Police arrest Islamic preacher for inciting extremism on social media

Police arrest Islamic preacher for inciting extremism on social media

The Islamic State claimed responsibility for the attacks, but the government has blamed local Islamist extremist group, the National Thawheed Jamaath (NTJ), for the bombings. Later on Monday, authorities extended the curfew to more villages in Kurunegala district to restore order. "When mobs tried to attack mosques, we fired in the air and used tear gas to disperse them".

"Several shops have been attacked", a senior police officer told Agence France-Presse.

The main body of Islamic clerics, the All Ceylon Jamiyyathul Ulama (ACJU), said there was increased suspicion of Muslims after the Easter attacks carried out by local jihadists.

Last week, social media services were banned in Negombo following a traffic dispute between Muslims and Christians. A second ban was imposed on May 5th after ethnic tensions erupted in Negombo, one of the cities targeted in the bombings.

"We call upon the members of the Muslim communities to be more patient and guard your actions and avoid unnecessary postings or hosting on social media", the ACJU said.

On Twitter, Sri Lanka's leading mobile phone operator, Dialog Axiata Plc, said it had also received instructions to block the apps Viber, IMO, Snapchat, Instagram and YouTube until further notice.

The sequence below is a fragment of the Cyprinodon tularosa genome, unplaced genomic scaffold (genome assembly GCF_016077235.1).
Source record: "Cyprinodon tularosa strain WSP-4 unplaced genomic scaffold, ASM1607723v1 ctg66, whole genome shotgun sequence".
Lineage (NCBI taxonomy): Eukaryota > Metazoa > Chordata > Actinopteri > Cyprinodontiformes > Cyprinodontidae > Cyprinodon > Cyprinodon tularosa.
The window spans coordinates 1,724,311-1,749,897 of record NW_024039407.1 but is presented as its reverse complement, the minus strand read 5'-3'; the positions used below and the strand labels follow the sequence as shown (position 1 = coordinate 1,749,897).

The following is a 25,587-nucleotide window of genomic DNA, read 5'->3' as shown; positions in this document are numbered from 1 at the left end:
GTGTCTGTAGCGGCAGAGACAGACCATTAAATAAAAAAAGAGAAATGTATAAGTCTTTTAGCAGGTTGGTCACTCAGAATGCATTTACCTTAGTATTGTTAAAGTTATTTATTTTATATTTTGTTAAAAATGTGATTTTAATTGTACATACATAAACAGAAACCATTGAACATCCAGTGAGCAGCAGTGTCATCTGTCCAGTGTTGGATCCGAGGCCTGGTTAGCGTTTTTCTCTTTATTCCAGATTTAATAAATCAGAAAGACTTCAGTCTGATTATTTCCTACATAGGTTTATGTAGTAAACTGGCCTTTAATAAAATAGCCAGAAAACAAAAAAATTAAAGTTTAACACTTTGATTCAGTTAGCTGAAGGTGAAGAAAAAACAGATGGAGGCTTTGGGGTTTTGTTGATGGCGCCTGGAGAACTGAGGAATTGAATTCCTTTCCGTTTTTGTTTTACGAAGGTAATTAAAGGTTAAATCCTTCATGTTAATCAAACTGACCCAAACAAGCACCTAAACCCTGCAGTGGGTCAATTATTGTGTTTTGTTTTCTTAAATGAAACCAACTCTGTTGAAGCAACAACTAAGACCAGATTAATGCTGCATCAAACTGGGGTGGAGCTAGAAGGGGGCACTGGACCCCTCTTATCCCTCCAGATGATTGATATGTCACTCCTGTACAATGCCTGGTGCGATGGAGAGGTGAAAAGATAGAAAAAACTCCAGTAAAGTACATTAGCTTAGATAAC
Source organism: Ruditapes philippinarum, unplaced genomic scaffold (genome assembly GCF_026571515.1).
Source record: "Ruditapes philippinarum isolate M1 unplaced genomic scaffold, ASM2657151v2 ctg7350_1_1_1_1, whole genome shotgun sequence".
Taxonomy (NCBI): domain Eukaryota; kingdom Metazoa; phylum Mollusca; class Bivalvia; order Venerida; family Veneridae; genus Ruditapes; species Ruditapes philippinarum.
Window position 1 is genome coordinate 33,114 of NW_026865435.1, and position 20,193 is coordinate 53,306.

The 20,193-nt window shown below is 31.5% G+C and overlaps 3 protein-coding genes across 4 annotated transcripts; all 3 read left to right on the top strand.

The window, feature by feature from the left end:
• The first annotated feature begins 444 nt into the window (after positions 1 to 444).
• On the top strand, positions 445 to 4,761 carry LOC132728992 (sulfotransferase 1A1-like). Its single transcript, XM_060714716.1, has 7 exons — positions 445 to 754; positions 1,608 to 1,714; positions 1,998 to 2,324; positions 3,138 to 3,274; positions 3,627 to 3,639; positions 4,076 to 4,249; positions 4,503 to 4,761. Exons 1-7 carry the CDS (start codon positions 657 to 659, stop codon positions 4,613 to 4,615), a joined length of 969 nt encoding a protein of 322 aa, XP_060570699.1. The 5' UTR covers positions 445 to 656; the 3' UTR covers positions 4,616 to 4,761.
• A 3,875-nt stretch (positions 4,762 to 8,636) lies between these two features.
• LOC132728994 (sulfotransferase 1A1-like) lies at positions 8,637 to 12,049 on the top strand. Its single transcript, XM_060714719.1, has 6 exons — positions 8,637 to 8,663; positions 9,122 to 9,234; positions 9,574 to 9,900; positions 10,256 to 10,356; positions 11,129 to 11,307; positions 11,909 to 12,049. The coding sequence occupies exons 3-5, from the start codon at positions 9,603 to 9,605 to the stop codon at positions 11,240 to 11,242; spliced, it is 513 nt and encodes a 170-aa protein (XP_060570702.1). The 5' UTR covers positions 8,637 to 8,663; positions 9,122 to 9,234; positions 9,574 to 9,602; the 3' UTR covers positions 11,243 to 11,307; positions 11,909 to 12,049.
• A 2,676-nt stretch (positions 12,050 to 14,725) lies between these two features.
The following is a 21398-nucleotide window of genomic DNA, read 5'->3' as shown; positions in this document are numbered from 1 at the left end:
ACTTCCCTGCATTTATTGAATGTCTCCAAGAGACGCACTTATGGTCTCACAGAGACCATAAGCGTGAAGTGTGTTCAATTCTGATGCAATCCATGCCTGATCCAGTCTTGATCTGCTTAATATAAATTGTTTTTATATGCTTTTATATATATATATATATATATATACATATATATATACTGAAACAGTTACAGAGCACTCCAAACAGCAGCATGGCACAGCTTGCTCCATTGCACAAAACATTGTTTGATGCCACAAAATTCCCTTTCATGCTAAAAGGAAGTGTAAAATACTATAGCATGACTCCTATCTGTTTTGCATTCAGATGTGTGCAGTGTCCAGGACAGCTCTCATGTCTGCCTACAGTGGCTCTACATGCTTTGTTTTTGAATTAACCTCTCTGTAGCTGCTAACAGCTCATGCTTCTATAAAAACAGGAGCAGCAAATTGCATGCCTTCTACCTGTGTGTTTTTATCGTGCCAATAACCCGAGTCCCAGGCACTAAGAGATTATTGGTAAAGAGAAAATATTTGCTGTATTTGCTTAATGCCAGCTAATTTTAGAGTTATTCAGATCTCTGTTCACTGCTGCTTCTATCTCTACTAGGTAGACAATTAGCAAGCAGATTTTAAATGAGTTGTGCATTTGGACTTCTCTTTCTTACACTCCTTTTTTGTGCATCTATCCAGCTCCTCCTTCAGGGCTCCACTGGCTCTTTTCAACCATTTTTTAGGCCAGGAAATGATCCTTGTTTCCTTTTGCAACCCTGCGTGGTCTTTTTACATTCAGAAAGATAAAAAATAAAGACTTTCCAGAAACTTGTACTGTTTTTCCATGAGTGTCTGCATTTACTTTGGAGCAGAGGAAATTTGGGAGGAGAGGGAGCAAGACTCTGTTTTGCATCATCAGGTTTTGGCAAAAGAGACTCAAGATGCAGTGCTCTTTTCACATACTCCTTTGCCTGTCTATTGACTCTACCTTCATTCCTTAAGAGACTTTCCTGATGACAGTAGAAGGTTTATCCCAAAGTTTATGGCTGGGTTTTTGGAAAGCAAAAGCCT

On Sunday, the Catholic Church held the first regular Sunday Mass since the attacks amid tight security.

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The government's warning against panic caused on social media: Sri Lanka's defence secretary General (Rtd) Shantha Kottegoda urged the public to approach the authorities with security threats instead of spreading it online, stating that it "would only cause panic and unrest".

Police have arrested the individual who made the controversial post.

Police said there were sporadic incidents of mobs throwing stones and torching shops, motorcycles and cars owned by Muslims.

He added that it was safe for tourists to return to the Indian Ocean island nation.

Citing sources, the daily revealed that radical Muslim preachers were members of worldwide networks of terror groups, like al-Qaeda* and Daesh*, that have the imposition of radical Islam in the countries of their domicile as their ultimate goal through the use of terrorism. Nine suicide bombers, allegedly led by Zahran Hashim of Batticaloa, and including a woman, were identified by officials as chiefly responsible.

Muslims make up around 10 per cent of Buddhist-majority Sri Lanka's 21 million-strong population and Christians about 7.6 per cent.

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